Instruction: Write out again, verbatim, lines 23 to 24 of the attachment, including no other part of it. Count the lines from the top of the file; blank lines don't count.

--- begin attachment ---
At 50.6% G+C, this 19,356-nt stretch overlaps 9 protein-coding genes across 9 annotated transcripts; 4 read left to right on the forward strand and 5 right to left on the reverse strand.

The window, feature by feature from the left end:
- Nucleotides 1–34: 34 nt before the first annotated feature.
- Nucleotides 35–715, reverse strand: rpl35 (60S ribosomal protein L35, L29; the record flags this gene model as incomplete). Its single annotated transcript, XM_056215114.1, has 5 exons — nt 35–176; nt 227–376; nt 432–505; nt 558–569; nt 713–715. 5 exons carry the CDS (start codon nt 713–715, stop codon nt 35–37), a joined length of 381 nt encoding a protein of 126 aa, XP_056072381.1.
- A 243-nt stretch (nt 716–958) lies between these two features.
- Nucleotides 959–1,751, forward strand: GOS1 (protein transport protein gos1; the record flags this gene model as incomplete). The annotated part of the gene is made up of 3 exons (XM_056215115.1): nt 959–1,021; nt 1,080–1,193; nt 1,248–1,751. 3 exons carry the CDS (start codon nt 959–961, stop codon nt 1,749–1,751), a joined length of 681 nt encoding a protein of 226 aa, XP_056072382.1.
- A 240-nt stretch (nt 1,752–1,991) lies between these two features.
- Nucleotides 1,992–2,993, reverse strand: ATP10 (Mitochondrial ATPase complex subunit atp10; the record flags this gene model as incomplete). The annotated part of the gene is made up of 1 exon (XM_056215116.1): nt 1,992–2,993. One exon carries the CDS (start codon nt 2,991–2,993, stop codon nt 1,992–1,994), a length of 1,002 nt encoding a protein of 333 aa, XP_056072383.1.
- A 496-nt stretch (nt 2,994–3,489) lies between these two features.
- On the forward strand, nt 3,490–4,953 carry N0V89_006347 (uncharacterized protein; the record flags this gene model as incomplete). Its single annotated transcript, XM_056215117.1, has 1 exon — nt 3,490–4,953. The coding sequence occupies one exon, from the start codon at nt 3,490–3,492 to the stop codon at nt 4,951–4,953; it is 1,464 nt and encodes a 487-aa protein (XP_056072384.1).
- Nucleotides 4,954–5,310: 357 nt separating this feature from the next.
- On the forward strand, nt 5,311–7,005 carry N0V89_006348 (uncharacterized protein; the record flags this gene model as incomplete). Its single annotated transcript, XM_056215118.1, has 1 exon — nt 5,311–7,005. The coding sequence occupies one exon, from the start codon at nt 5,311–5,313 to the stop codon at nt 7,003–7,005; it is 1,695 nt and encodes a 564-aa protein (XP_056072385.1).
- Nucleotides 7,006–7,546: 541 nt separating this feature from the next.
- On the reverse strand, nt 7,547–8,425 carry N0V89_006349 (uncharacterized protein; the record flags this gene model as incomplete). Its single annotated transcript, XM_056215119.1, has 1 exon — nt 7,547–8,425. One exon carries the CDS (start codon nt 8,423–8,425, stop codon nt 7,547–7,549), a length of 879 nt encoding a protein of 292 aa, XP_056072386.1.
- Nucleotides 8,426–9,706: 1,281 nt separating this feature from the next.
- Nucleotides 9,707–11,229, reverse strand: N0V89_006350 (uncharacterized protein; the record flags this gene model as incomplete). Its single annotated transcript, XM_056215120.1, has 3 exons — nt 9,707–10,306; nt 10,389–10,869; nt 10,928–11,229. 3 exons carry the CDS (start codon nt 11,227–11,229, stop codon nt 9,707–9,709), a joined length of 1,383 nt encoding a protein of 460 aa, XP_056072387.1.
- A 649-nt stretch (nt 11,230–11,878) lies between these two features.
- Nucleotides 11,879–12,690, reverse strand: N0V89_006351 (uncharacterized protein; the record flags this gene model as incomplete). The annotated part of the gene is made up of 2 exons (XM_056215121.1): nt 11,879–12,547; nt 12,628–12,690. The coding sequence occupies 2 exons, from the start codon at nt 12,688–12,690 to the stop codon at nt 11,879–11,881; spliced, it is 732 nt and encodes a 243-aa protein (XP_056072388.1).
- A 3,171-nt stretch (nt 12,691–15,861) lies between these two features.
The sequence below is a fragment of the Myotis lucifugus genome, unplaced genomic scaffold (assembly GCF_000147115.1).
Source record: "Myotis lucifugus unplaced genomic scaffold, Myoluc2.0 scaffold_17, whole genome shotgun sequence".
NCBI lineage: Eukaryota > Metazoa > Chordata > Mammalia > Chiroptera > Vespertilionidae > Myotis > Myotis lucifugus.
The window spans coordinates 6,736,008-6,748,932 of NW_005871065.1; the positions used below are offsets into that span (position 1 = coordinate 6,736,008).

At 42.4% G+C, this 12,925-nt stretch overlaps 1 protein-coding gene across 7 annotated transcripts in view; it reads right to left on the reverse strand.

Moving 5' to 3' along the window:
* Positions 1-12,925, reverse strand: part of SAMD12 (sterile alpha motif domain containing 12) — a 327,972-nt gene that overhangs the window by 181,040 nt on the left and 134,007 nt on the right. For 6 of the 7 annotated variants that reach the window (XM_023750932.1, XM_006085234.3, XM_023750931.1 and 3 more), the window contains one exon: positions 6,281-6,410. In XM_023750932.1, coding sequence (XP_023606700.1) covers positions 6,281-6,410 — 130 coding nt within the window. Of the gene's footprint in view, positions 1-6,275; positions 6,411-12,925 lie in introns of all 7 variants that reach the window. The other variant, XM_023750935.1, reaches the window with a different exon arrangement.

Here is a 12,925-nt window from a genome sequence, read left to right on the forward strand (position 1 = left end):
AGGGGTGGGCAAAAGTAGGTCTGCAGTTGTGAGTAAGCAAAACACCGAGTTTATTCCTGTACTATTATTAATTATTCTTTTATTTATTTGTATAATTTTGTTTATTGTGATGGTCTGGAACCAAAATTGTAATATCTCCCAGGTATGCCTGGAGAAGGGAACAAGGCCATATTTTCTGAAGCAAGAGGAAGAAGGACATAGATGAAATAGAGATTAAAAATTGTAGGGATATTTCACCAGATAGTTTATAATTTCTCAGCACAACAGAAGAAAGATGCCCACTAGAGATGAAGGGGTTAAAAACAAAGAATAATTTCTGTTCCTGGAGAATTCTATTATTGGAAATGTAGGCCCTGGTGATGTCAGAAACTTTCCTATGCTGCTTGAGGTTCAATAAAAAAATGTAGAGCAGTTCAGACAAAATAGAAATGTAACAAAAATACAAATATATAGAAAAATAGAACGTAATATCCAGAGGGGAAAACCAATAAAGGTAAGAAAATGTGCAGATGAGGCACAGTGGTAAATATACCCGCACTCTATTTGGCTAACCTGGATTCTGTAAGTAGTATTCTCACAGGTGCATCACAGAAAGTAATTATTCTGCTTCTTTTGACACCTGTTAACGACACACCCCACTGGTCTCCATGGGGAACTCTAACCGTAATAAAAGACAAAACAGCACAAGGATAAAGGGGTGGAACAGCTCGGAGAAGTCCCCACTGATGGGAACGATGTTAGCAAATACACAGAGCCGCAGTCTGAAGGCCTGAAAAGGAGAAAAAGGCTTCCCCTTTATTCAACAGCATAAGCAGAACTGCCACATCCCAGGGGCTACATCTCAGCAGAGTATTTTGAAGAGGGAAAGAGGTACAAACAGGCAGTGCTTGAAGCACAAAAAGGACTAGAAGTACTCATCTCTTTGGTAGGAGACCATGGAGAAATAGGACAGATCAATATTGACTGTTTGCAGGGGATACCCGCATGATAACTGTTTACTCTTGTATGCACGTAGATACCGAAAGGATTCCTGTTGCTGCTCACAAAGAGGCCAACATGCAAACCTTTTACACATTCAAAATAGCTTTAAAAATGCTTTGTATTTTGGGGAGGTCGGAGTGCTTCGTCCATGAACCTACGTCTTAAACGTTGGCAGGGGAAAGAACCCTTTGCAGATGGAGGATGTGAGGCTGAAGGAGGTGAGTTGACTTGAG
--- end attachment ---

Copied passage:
The window spans coordinates 6,736,008-6,748,932 of NW_005871065.1; the positions used below are offsets into that span (position 1 = coordinate 6,736,008).

At 42.4% G+C, this 12,925-nt stretch overlaps 1 protein-coding gene across 7 annotated transcripts in view; it reads right to left on the reverse strand.